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Floyd, Jeffress, others new Trump advisers

[SLIDESHOW=42882,42883]NEW YORK (BP) — Immediate past Southern Baptist Convention President Ronnie Floyd and Dallas pastor Robert Jeffress are among a diverse group of evangelicals Donald Trump named June 21 to advise him on religion and politics.

Trump’s 25-member Evangelical Executive Advisory Board includes at least eight Southern Baptists. They were among more than 1,000 conservative faith leaders who attended a June 21 invitation-only question-and-answer session with Trump and Ben Carson in New York, hosted by United in Purpose and the one-year-old My Faith Votes, and moderated by former U.S. presidential candidate Mike Huckabee.

In the seven-hour Q&A at the Marriott Marquis Hotel, Trump answered pre-submitted questions from conservative Christians on religious freedom of speech and conscience, sanctity of human life, U.S. Supreme Court nominations, national defense and other issues pertinent to the presidency.

Floyd said his attendance at the meeting and advisory board membership are not an endorsement of Trump’s U.S. presidential quest, but an “avenue to voice what matters to evangelicals.”

“In this critical time in America, knowing the stakes have never been higher in our nation and after seeking the counsel of godly men and praying through this decision, I have agreed to serve on the Evangelical Executive Advisory Board for Donald Trump,” Floyd told Baptist Press. “With the evangelical concerns of Supreme Court appointments, the sanctity and dignity of human life from the womb to the tomb, religious liberty at home and abroad, Israel and the Middle East, poverty, crime, violence, lack of opportunity in urban areas, and racial tension, I believe it is incumbent on me to serve in this advisory capacity.”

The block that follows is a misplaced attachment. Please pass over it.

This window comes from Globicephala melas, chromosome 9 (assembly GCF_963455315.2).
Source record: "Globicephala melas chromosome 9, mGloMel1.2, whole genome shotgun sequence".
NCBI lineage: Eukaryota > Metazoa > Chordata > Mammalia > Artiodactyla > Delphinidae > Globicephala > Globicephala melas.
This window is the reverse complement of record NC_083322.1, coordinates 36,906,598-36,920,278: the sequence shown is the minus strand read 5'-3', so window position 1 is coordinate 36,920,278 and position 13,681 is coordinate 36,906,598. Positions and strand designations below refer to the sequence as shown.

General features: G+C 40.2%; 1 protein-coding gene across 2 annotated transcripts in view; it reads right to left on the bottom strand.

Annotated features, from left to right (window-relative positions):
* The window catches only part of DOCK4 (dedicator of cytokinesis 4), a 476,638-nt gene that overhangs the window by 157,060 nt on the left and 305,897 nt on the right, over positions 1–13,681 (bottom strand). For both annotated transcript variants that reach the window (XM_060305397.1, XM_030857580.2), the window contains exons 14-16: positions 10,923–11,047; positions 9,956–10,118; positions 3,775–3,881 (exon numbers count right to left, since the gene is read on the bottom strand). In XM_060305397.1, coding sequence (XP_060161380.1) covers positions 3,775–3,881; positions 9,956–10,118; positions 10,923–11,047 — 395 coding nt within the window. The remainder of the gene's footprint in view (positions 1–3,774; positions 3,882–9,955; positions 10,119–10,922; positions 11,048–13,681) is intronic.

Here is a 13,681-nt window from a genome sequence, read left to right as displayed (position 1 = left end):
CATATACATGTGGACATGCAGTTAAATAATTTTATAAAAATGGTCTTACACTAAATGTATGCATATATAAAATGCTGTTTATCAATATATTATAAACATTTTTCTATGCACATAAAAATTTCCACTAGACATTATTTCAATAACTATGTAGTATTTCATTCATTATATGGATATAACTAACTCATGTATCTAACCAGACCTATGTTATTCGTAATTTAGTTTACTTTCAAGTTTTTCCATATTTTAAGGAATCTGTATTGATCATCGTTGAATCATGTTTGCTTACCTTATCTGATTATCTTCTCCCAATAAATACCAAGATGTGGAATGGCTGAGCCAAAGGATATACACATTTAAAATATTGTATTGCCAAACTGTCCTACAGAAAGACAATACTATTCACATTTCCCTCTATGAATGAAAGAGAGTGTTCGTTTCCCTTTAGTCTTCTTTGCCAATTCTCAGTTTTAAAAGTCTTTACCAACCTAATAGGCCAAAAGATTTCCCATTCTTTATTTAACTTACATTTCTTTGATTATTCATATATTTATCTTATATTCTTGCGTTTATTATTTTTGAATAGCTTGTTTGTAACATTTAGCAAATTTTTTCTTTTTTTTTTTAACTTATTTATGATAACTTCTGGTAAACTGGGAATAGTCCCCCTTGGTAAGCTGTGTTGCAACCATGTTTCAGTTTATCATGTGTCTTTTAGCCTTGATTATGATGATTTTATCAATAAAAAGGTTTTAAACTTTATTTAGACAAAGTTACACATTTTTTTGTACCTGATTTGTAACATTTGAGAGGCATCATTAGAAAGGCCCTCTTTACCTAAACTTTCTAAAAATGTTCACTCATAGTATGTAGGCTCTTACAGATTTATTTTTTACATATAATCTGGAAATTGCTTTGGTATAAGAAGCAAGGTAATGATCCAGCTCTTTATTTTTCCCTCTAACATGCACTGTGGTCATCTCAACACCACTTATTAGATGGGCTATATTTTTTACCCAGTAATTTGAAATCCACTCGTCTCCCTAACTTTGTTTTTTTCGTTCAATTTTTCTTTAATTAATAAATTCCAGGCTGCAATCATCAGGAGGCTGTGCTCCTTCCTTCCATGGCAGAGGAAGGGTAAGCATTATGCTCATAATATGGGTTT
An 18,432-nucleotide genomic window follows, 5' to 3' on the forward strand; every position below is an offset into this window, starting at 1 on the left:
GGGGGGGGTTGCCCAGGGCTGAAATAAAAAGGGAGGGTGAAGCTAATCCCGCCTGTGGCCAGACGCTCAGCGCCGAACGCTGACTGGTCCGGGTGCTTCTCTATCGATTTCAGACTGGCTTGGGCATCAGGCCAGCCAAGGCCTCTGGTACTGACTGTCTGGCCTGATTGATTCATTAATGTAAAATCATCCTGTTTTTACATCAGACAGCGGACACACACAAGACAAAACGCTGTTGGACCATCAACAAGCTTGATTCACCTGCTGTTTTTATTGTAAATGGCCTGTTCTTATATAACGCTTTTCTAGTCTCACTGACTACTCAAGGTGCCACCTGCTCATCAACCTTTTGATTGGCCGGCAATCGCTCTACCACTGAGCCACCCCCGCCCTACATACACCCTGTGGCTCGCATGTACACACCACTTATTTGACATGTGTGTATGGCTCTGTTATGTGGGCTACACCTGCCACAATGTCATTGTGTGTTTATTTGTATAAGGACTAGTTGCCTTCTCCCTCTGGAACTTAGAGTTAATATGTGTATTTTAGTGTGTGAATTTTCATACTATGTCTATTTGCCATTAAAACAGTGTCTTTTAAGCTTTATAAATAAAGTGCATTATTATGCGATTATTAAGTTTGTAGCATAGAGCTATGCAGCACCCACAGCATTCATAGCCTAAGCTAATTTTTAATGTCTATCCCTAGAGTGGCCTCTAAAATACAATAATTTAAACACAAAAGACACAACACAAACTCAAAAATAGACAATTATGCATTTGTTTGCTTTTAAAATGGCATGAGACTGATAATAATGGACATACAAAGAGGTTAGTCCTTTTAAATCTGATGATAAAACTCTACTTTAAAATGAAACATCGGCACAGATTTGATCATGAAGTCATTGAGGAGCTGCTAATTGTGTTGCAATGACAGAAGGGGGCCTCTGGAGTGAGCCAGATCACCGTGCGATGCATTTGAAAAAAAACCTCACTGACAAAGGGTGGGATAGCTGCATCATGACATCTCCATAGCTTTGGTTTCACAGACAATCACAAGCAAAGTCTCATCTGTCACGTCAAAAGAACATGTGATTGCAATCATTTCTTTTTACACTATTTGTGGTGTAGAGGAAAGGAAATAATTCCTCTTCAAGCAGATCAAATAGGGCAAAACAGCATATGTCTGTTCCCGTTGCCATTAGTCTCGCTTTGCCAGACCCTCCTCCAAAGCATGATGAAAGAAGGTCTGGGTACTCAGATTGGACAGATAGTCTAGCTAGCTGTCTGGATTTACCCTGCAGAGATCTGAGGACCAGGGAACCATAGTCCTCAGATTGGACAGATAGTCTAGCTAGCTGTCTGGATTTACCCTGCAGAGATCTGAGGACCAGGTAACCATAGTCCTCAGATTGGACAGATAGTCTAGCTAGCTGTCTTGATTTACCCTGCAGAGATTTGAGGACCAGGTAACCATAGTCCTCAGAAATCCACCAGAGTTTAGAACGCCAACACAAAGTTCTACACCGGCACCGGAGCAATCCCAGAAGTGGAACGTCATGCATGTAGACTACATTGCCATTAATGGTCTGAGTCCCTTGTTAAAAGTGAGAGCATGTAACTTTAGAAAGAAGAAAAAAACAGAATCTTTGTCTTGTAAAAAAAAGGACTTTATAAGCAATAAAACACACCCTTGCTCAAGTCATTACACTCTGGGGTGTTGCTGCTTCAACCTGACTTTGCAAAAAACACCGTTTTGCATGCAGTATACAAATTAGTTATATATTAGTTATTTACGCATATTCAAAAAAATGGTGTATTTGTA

Event visionary, organizer and United in Purpose CEO Bill Dallas said the attendance of major ministry leaders and small-church pastors alike shows the concern and power of faith leaders to transform culture.

“This is not a political rally, but rather an opportunity to unify leaders spiritually in worship and pray together and interact with a candidate in a way that can have a profound impact on our nation,” Dallas said. “Our society often exalts those with the most influence but the real impact is all of us coming together. As Christian leaders, we must engage — not just in politics, but in all areas of culture. Jointly, we can make a difference.”

Newly elected SBC president Steve Gaines attended the meeting but chose not to comment to BP about the event, according to communications director Jim Barnwell at Gaines’ pastorate Bellevue Baptist Church in Memphis.

Executive advisory board member Jeffress, pastor of First Baptist Church of Dallas, has supported Trump for months.

“He talked about his commitment to appoint conservative Supreme Court justices, his firm belief in the sanctity of life, and his real desire to protect the religious freedoms of all Americans, but certainly Christian Americans,” Jeffress told BP of the meeting. “I think the audience was very receptive when they heard him say that Christians are being marginalized in today’s culture. He really believes that.”

There was no discussion of the racial and/or religious profiling of Muslims at the large meeting, Jeffress said, but said he understands Trump’s concerns.

“I think many of us are very sympathetic with what Mr. Trump is trying to do,” Jeffress said. “He doesn’t hate anyone, but he realizes that government has a God-given mandate to protect its citizens. And I think we have to acknowledge that whether we’re talking about Orlando or Paris or San Bernardino, these acts were not committed by militant Methodists; they were all committed by militant Muslims. And you can’t ignore that fact.”

Trump showed clear interest in evangelicals’ concerns, Jeffress told BP, but didn’t offer specifics of how he would achieve his presidential goals. Of the numerous questions submitted, Jeffress said, only eight or 10 made it to the floor of the meeting.